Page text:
WINDOW SEAT, a poem by Molly McGinnis, Featured on Life As Activism

WINDOW SEAT
by Molly McGinnis
Featured on Life As Activism

On my flight back to Washington at 4 am
in air marbled by night and snow
I leaned against the oval glass and saw
tiny bodies of light pushing slowly
down the mountain roads, each sphere
its own life full of sideways winds.
The flight attendant was humming
a movie score, pouring the coffee into paper cups.
I was thinking that every story I have
ever written in my head
has been about going home
when the student in the aisle seat tapped my shoulder
and said I do not want you to worry but do you mind
if I pray
while thirty thousand feet beneath his question
people plowed through a snowstorm hardly stopping
to ask for permission. As he whispered
in Arabic I imagined the white flurries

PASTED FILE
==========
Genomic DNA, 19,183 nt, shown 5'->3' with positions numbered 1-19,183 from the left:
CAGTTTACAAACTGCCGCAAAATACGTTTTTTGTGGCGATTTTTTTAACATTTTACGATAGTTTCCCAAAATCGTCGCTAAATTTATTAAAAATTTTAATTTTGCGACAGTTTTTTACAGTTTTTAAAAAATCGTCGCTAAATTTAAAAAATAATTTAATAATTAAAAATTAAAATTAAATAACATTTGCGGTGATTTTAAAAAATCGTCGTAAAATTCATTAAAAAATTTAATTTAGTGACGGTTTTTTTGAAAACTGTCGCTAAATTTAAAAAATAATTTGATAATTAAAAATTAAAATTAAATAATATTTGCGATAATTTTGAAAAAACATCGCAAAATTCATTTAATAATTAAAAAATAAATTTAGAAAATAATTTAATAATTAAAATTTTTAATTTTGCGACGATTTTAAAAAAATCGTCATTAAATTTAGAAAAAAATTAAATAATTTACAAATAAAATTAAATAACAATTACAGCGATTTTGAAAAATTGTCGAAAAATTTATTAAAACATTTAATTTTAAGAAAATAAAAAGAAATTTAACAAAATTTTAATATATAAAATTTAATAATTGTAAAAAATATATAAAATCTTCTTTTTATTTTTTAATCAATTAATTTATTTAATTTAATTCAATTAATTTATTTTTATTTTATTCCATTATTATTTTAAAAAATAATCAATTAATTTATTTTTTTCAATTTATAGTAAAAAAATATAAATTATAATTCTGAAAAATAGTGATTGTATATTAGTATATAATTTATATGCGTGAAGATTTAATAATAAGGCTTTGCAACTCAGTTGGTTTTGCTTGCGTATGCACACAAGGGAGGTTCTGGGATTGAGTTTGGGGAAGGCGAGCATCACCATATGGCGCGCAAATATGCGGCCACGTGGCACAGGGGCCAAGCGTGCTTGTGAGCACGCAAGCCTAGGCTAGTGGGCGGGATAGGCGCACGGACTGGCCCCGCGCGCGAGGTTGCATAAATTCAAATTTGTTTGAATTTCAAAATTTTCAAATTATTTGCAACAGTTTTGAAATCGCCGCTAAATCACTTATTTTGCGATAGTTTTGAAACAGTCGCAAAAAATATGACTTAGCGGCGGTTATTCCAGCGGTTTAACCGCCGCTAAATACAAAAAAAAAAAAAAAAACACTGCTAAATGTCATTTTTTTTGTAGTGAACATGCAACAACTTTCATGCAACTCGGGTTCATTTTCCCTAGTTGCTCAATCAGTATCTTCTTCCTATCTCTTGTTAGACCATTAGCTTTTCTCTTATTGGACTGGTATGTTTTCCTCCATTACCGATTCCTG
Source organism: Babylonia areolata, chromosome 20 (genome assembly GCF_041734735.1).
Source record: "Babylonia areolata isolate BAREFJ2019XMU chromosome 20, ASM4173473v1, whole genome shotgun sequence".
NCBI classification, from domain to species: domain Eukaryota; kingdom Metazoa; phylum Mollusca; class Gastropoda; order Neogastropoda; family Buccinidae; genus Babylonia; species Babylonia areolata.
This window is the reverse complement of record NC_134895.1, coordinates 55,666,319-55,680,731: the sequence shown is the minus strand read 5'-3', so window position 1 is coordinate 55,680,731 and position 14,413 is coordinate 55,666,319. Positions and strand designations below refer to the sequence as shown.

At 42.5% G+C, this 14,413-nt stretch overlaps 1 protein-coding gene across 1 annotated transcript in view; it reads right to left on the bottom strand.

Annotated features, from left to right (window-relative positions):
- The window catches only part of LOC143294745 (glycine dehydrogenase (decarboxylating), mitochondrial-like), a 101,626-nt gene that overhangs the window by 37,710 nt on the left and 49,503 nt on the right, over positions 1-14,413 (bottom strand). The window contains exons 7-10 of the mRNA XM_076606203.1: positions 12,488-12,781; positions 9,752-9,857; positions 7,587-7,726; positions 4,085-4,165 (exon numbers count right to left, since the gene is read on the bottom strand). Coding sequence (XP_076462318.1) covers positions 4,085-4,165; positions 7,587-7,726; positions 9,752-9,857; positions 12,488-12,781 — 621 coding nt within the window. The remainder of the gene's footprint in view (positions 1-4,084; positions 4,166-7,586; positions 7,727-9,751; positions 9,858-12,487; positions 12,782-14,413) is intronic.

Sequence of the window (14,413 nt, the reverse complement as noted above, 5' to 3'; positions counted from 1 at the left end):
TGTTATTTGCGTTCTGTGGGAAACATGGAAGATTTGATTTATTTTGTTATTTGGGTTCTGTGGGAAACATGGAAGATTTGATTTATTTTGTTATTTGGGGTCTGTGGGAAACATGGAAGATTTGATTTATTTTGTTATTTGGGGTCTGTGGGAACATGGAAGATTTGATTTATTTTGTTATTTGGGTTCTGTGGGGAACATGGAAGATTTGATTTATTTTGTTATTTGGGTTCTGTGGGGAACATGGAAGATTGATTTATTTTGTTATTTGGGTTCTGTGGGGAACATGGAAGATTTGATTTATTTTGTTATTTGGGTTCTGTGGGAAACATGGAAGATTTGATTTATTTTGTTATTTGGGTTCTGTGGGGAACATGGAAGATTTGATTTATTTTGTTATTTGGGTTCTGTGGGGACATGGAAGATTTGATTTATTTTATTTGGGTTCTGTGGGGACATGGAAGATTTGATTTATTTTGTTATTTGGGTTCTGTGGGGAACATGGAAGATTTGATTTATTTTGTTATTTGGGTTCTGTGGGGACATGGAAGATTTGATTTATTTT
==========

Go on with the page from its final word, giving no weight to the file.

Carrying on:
breezing into the sand gusts outside my old house
in the desert and pretended I could understand
while cars floated through the chalkboard dark
like prayers released from airplanes
granted sudden phosphorescence and instructed
not to drift upward, but to address
the stranger.


Molly McGinnis grew up in Dhahran, Saudi Arabia and Boise, Idaho. Her work appears in Hobart, CQ Researcher, Lines + Stars, plain china: Best Undergraduate Writing, and The Adroit Journal, among others. Her short story “Better” appeared in Cleaver’s Issue No. 5. She lives in Washington, D.C., where she is a senior at American University and a genre editor for the undergraduate arts publication, American Literary Magazine (AmLit). She first read “Window Seat” through a loudspeaker outside the White House during a peace vigil in November, 2016.

 

Image credit: Gregoire Jeanneau on Unsplash

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